After two years of staying home and not attending any big cybersecurity conferences, I forgot about the chaos.
RSAC 2022 was a mix of enlightening speaking sessions, over stimulating booth experiences, and uplifting connections with friends, new and old.
Here's the highlight reel for our first big event for the Summer of JupiterOne.
The human element
"The Human Element" was the theme of RSAC 2020, just as COVID-19 was making its way across the world and sending us into a global pandemic. This year, at RSAC 2022, the theme was "Transform" and I was pleased with the number of sessions about how to improve how we work together as human beings.
We are finally at a point in cybersecurity where practitioners and leaders are realizing technology does not solve all the problems. In the words of Caroline Wong on Cyber Therapy, "We as an industry know how to find and how to fix and how to prevent application security vulnerabilities. What we don't know is how to work with each other to get the darn things fixed."
We are finally talking about the "soft" skills that actually transform processes and optimize the use of technology. The human beings who operate the technology are equally important to building your tech roadmap for your security program.
Be a thoughtful cybersecurity kitten, not a grumpy cat
"The curse of knowledge is the number one reason security awareness training fails," says Kerry Tomlinson, seasoned cyber news reporter from Ampere News. Her session at 8:30 a.m. Monday morning walked through how to make security messaging more understandable and impactful.
The written word is a powerful persuasion tool, but the curse of knowing too much gets in the way of communication that drives action. Technologists get comfortable using big, fancy words to describe technology, even though the educated audience in other business functions may not know what they mean. Did you know that the average person needs to understand 98% of the words in an article to read comfortably? This doesn't mean that people are inherently dumb. Rather, the use of big words makes it harder to educate and persuade the reader.
If you're trying to get your business partners to behave a certain way, you have to reduce the barriers to understanding. Start using this tool to de-jargonize your writing: https://scienceandpublic.com/
Lizard brain vs. Philosoraptor
Kelly Shortridge, Senior Principal Product Technologist at Fastly, and Sounil Yu, CISO and Head of Research at JupiterOne, came in fashion to their talk Tuesday morning.
Both of these esteemed security professionals are also students of behavioral economics, which is the study of human behavior through the lens of economics and psychology. Kelly and Sounil dove into two particular ways the brain works and how it contributes to poor security decisions.
The lizard brain, also known as the reptilian brain or primal brain, is responsible for the four F's that ensure our survival: feed, fight, flight, and...reproduction. The lizard brain is often irrational and sees things a little too black and white. It drives our instincts and gut decisions.
On the other hand, the neocortex, which Sounil affectionately calls the Philosoraptor, is what we use for rational thinking. It fuels our reasoning and probability calculations when we're making decisions or planning what to do next.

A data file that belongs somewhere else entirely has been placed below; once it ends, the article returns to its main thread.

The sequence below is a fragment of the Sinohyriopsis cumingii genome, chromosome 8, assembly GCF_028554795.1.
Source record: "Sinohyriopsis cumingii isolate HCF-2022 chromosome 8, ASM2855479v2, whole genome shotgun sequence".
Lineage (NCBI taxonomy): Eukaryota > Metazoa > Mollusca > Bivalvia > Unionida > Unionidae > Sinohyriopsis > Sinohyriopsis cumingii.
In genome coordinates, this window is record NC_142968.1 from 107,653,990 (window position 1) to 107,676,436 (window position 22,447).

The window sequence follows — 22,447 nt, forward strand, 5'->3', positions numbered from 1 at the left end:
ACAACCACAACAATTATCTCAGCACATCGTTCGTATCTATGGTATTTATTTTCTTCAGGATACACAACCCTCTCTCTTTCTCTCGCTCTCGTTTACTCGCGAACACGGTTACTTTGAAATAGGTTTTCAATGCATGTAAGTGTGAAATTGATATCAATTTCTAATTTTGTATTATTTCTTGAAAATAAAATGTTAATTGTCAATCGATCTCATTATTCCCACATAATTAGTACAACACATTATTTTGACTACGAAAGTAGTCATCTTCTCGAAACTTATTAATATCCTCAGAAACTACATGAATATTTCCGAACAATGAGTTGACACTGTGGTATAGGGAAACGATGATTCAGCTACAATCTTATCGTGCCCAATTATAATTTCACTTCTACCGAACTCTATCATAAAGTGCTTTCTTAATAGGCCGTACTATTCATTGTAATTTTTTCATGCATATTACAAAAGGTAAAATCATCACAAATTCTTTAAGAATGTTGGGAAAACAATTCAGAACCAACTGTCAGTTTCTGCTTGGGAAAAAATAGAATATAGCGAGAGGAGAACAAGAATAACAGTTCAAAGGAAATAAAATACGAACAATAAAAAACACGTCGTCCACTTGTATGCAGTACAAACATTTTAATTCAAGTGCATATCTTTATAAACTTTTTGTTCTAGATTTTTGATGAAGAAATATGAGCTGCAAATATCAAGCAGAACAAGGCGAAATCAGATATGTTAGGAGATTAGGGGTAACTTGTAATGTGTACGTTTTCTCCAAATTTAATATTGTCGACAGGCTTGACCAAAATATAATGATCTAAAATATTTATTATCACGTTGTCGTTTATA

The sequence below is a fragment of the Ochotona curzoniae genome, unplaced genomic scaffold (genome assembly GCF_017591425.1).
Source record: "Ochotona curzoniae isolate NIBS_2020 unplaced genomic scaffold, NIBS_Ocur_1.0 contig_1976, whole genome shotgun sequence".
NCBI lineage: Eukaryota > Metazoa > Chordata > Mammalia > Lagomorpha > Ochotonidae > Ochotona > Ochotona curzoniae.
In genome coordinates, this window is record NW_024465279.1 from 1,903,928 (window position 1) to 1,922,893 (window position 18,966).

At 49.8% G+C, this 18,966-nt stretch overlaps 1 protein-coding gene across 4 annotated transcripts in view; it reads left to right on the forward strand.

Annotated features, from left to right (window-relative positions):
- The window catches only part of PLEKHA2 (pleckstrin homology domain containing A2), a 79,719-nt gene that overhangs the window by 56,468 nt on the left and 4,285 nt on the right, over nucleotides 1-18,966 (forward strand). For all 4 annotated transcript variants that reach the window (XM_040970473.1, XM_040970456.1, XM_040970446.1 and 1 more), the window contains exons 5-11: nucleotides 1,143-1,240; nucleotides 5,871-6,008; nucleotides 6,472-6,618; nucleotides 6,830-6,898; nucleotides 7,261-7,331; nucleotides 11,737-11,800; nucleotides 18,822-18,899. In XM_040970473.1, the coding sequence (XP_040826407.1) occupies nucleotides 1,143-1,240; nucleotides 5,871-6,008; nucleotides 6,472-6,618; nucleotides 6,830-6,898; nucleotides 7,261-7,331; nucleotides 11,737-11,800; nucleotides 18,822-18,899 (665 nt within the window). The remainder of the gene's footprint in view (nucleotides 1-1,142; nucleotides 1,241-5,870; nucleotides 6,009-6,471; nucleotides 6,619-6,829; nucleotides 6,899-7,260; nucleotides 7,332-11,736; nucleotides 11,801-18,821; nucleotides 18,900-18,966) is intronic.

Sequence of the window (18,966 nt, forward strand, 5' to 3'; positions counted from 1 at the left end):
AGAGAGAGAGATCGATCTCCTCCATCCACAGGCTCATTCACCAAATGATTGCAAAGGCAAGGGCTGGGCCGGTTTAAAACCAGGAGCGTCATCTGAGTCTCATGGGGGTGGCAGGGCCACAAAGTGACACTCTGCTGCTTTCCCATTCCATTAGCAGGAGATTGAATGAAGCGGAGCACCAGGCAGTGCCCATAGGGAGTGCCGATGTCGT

In any situation that triggers our fight or flight response, the lizard brain is in charge. This could be during a high stakes incident, but it could also be a mundane, everyday situation with a tired brain. So how do we change the instincts of folks to be more security-conscious? In the words of Kelly, "Repetition and practice turns tasks from Philosoraptor processes into Lizard Brain instincts."
Making new friends and catching up with old ones
This year's RSAC felt like a major turning point in my career. Maybe it's because I'm finally realizing that the value of these conferences isn't just the speaking sessions. Clearly, I went to a select few sessions to take home some nuggets of knowledge and implement in my own work. But the real golden egg? The relationships nurtured along the way.
After running hard alongside so many authors to launch the book Reinventing Cybersecurity, I finally got to hang out with some of them in person and get their autographs on my book!
These wonderful human beings are doing great work as technologists and experts in their field and I am so honored to have met them. I even had the opportunity to livestream Cyber Therapy with Tracy Bannon! Definitely check out this episode when you have a moment to wind down from the craziness of RSA.
I also got to share my love of Philz coffee with Cloud Security Podcast Host Ashish Rajan and Producer Shilpi Bhattacharjee.
They are creating such a great resource about cloud security and they have such wonderful mentoring spirits! They definitely came to RSAC in style and kept things fun. Keep an eye out for their episodes of coverage from RSAC! I'm also looking forward to the day they join us on Cyber Therapy.
I'd be remiss if I didn't mention the amazing dinner hosted at Fang Restaurant. Not only was the food amazing, the conversations were fantastic. Ashish hosted a wonderful fireside chat featuring Robinhood CSO Caleb Sima and JupiterOne CEO and Founder Erkang Zheng where we got a bit more insight into the importance of asset visibility, the vendor-practitioner ebbs and flows, and how to grab attention in the busy email inbox of a CSO.
I am feeling hopeful leaving RSAC 2022 and I hope you are too! See you there next year!